Covid-19: Doctors feel shut out of plans for dealing with backlog of missed careBMJ 2020; 369 doi: https://doi.org/10.1136/bmj.m2535 (Published 24 June 2020) Cite this as: BMJ 2020;369:m2535
A quarter of doctors have not been involved in planning to deal with the increased demand for non-covid-19 care despite many already seeing a significant rise, a survey by the BMA has found.
A snapshot poll carried out by the association from 16 to 18 June received responses from 7497 doctors.1 It asked them what engagement they had received, in their place of work or their local health economy, around how increased patient demand would be managed once normal NHS services resumed.
Of the 6735 doctors who responded to the question, 10% (682) reported significant involvement, 40% (2685) reported some involvement, and 25% (1703) had seen no engagement at all. The remaining 25% (1664) were not sure or said that the question was not relevant.
Yet the survey also found a significant increase in demand for non-covid care. Of the 6723 doctors who responded to a question about changes in patient demand, 21% (1414) said that demand was back at pre-March levels, and 43% (2878) said that they had seen a significant increase in demand but to a lower level than before March.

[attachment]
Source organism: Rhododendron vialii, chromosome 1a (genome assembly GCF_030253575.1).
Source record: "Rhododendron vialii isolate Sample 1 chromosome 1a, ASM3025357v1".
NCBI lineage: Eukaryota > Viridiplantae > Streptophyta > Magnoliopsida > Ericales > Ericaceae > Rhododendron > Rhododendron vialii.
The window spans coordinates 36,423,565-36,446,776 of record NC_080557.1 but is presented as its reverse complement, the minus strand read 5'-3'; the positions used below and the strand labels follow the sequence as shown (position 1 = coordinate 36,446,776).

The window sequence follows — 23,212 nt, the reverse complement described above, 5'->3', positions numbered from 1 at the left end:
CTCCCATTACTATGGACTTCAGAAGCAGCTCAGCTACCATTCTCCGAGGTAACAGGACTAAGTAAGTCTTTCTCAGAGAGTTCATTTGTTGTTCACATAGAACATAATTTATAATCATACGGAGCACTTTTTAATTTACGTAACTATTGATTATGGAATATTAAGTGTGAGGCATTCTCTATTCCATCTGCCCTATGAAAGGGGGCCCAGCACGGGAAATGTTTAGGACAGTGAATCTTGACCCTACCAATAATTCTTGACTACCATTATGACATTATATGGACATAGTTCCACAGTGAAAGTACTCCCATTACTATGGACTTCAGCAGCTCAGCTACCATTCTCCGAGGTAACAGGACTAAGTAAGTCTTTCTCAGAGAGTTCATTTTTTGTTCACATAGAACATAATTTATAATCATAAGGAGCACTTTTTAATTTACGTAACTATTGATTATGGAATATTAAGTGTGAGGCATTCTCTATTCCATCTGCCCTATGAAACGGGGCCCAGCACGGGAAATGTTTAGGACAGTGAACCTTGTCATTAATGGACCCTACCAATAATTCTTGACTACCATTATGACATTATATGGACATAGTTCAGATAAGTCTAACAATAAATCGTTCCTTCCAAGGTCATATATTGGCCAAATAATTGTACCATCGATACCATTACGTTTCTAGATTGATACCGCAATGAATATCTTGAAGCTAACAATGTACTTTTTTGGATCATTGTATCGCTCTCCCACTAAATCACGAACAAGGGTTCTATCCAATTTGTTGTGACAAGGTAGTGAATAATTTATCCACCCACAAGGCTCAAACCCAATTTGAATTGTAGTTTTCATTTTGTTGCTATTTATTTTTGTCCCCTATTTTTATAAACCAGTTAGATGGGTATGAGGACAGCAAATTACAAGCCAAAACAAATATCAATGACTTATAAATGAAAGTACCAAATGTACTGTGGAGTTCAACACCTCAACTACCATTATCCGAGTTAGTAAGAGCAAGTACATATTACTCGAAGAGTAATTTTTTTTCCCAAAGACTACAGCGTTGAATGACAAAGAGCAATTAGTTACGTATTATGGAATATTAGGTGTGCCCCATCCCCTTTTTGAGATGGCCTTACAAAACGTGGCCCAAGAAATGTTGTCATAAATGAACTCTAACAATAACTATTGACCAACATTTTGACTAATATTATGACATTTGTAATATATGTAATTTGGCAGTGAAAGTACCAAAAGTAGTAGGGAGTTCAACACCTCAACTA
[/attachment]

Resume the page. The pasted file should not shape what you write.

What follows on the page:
A further 19% (1263) had seen a slight increase, 6% (414) had seen no change, 7% (489) had seen a decrease in demand, and 4% (265) were not sure.
The news came as the Royal College of Surgeons of Edinburgh warned of the potential harm that the increased demand could have on surgical training. It said that, as a result of covid-19, an estimated 10 million people could be waiting for NHS treatment by the end of 2020.
The college noted suggestions that the backlog could be tackled by awarding additional contracts to the private healthcare sector. But this raised concerns about surgical training, it said, because private hospitals were not all automatically approved for such training.
Michael Griffin, president of the college, said that surgical trainees had already lost out on months of their training because of elective operations being postponed during the covid-19 pandemic. He said, “It’s absolutely vital that, as elective surgical procedures start to resume, trainees are given the opportunity of first hand training in order to gain the experience they need to allow them to join the surgical workforce.”
Chaand Nagpaul, BMA council chair, said that the association was urging the government to publish a plan for how the millions of patients awaiting NHS treatment in England were going to receive care. “In addition, the association also wants the Westminster government to bring together health leaders and staff groups to ensure frontline clinicians are leading discussions on how to prioritise the most urgent cases and how that will be resourced,” he said.
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